The Dos and Don’ts of Humor in Business Speeches- Prosyscom

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Humor is a great way to connect with an audience. Here’s how to make sure your humor wows audiences every time.

BY Ian Altman – 21 May 2018

The Dos and Don'ts of Humor in Business Speeches

PHOTO CREDIT: Getty Images

We all know those people who, almost without trying, can make a room burst into laughter. Not surprisingly, everyone wants to be around them. That’s because humor is a powerful attractor that can command attention and keep people wanting more. For speakers, humor can be the most effective way to engage an audience. But not all humor is the same, and not all jokes are funny. If not executed well, your attempts at comedy can backfire.

I often use humor in my keynotes because, as my friend, comedian and speaker Ron Tite, points out, “Humor is a great way to capture people’s attention so they hear what you have to say next.”

Here are some dos and don’ts on how to use humor effectively in your presentations so that your audiences are buzzing with excitement well after you’ve stepped offstage.

Don’t be a jerk

At least, not with your audience. That’s what comedian, speaker, and corporate trainer Matt Kazam told me recently. “In comedy, you can either be laughing to someone else’s detriment or you can be laughing at something in common,” Matt says. Obviously, in business, you want to be laughing at things you have in common.

For instance, when I’m speaking to an audience of high-level executives in, say, a highly regulated industry, I might say something tongue-in-cheek about all the regulations they have to contend with. I would never say something disparaging about regulators, because if I start attacking them, then I would go from being fun to being nasty. And no one likes nasty — or petty.

Do make fun of yourself

If you are going to poke fun at someone, it’s always best to start with yourself. Self-deprecating humor can be endearing, and it puts your audience at ease, because it shows them you don’t take yourself too seriously.

A good rule of thumb is: You can make fun of things both you and the audience have in common, but you can’t have fun at someone else’s expense, even if it’s your competitor. Especially if it’s your competitor.

Don’t name names

If you do point out something bad that someone else did, don’t single him out by name; otherwise, you just sound like a bitter human being. The point is to underscore undesirable behaviors that can (and should) be changed, not to embarrass another person.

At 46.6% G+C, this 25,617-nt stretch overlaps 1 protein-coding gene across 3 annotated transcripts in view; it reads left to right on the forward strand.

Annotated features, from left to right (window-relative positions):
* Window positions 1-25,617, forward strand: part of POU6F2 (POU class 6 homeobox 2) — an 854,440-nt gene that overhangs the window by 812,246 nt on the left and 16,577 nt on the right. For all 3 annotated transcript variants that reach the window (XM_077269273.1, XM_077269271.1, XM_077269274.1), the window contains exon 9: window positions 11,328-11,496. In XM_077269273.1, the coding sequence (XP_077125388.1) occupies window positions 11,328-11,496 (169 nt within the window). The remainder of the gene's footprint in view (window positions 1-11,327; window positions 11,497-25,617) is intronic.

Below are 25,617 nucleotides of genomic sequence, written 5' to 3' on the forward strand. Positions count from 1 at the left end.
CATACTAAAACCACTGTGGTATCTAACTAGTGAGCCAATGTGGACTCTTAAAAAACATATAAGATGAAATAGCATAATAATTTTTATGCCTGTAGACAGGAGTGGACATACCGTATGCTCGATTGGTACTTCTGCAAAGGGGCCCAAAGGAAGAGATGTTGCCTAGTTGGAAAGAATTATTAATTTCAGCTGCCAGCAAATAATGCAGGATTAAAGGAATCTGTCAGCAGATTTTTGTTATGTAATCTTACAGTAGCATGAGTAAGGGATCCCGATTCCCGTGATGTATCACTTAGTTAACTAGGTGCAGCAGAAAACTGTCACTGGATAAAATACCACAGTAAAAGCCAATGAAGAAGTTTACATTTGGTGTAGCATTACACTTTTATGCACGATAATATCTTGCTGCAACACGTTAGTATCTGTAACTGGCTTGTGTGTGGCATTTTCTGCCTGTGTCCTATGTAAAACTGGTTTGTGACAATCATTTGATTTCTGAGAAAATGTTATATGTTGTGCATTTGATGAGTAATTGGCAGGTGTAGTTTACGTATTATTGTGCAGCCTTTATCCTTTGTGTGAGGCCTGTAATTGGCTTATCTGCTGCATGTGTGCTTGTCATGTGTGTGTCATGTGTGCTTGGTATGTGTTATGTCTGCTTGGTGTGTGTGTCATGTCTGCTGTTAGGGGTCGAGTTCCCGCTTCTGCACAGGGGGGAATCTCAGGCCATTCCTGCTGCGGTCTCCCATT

It’s important that any humor you use is said with a smile, not with a stab.

Do give them a way out

Instead, you want to give that person a way to save face. For example, in some of my keynotes, I tell a funny story about a salesman I’ve dubbed “Justin.” One day, this young salesman calls me up and says, “Hey, Ian. We work with speakers just like you who are afraid and uncomfortable in selling situations … “

Now, of course, sales is my expertise, but instead of hating on Justin, I simply tell the audience, “Look, it’s not Justin’s fault. Someone taught him to do that.” Because, no doubt, someone did teach him to do that. The point is not to bash “Justin,” the point is to deliver a teachable moment.

Don’t tell lame jokes

Question: What’s the best place for knock-knock jokes in business presentations?

Answer: No place. There is no place for knock-knock jokes in business presentations. Period.

Do use body language for maximum effect

Oftentimes, you can be funny without saying a word. Funny facial expressions or exaggerated gestures are great vehicles for humor. If used the right way, at the right time, you can make audiences roar with laughter.

Conclusion

You don’t have to be a comedian to be funny. You don’t even have to be funny to be funny. If you’re a speaker who wants to connect with an audience using the power of laughter, you just have to be observant, know your audience, know what they find interesting, and highlight the funny. When you can engage an audience in laughter, you can hold their attention and keep them wanting more.

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